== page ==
And if we had GO/Metrolinx follow through on what was supposed to be done as per last Metro OP and do an EA for linkage between GO and the Don Mills/Eglinton area c. 1997, then maybe there’s room somewhere N of Eglinton in the Don Mills Road area? Including undergrounding, especially if we have some billions of flex, not penny-wise, Ford-foolish as per normal.

    Indeed, has there been thought of undergrounding a lot or all of the MSF in Thornclifffe? If not why not? Could that be part of the solution – as yes, trains/vehicles do need to be parked, and yes, am not thrilled about having the Don Valley used up for train storage and not transit, as part of the way to save multi-billion$.

    We also need a good debate as to whether transit is suppoed to serve people as they travel, and where they want to travel, or is massive public spending supposed to serve developers? And what about Liberty Village – as they were promised better connection, and instead it’s all veering to the south and I suspect that Frod et ill will be maneuvering (again) to take over the Ex Grounds for a shopping mall/destination and that’s why there’s no ‘room’ down there for any train storage, which again, might be wiser, especially if undergrounded somewhat. Proper good planning of transit would include a back-up for transit users to GO out to at least Etobicoke, as even this OL is only about half-ish of what was in a 1957 plan, which obviously didn’t happen, as suburban interests over-ruled the core, a huge part of the transit mess we’re in. (This also includes disgusting and ignoring the car subsidies, and that’s part of the climate emergency, now over 420ppm, sorry kids/rest of world. And yes, all other parties except fledgling Greens are part of that problem, to be somewhat fairer).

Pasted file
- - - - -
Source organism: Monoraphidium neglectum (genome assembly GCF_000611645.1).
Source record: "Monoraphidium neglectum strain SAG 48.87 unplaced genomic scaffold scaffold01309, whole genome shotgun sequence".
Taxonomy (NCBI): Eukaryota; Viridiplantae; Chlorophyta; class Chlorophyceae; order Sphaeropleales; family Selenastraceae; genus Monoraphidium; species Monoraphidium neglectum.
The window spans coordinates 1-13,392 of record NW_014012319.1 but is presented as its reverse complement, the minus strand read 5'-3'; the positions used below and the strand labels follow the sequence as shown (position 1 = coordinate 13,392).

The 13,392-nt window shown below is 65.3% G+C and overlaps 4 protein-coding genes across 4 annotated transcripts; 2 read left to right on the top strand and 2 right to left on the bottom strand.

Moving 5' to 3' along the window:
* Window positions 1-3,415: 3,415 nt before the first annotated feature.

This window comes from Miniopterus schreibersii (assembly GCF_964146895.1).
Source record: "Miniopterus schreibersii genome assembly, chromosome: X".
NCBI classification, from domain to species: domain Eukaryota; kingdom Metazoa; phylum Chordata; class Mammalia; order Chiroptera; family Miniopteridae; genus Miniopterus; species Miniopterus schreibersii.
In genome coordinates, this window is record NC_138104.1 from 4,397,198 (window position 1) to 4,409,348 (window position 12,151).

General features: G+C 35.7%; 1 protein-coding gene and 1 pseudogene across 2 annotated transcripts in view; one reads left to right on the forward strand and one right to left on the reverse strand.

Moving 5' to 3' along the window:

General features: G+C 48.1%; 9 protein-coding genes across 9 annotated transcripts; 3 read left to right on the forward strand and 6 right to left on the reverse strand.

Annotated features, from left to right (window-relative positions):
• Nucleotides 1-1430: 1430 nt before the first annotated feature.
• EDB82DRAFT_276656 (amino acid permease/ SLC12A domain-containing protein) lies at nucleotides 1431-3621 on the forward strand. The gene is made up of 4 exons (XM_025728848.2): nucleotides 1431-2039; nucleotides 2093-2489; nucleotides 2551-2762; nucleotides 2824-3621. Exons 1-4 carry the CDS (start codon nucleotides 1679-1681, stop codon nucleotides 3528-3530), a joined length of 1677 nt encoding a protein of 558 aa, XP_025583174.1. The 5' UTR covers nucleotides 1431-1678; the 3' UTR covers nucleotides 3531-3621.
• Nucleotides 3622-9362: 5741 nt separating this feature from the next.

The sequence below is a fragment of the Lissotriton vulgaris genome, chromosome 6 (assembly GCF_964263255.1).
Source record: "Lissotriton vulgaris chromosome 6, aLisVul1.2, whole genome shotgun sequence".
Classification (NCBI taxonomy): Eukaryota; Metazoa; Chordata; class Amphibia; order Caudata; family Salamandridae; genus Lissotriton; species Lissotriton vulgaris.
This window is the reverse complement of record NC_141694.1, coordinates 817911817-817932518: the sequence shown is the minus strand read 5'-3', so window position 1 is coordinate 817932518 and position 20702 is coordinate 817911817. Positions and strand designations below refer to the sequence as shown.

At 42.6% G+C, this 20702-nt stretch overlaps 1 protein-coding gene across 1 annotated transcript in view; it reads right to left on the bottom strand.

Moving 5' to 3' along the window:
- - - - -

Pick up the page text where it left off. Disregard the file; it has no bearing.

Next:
9. Something about this plan doesn’t add up. The main line can’t cross the hydro corridor while elevated without rebuilding it, so it would need to descend to ground level right after Thorncliffe station while curving around the Costco. As it curves to meet the OMSF it would then be at ground level and Beth Nealson Dr.

    There’s a lot of seemingly suitable land on the other side of the CP tracks. Yes they’d have to run a short OL spur above or below the CP tracks, but that’s all super industrial land including a giant gravel yard. Seems cruel to destroy a community’s small businesses in exchange for better transit.

    Steve, do you think it’s physically possible to have the MSF on the other side of the CP tracks? South of Commercial Rd. and Industrial St. and east of the Amsterdam brewery.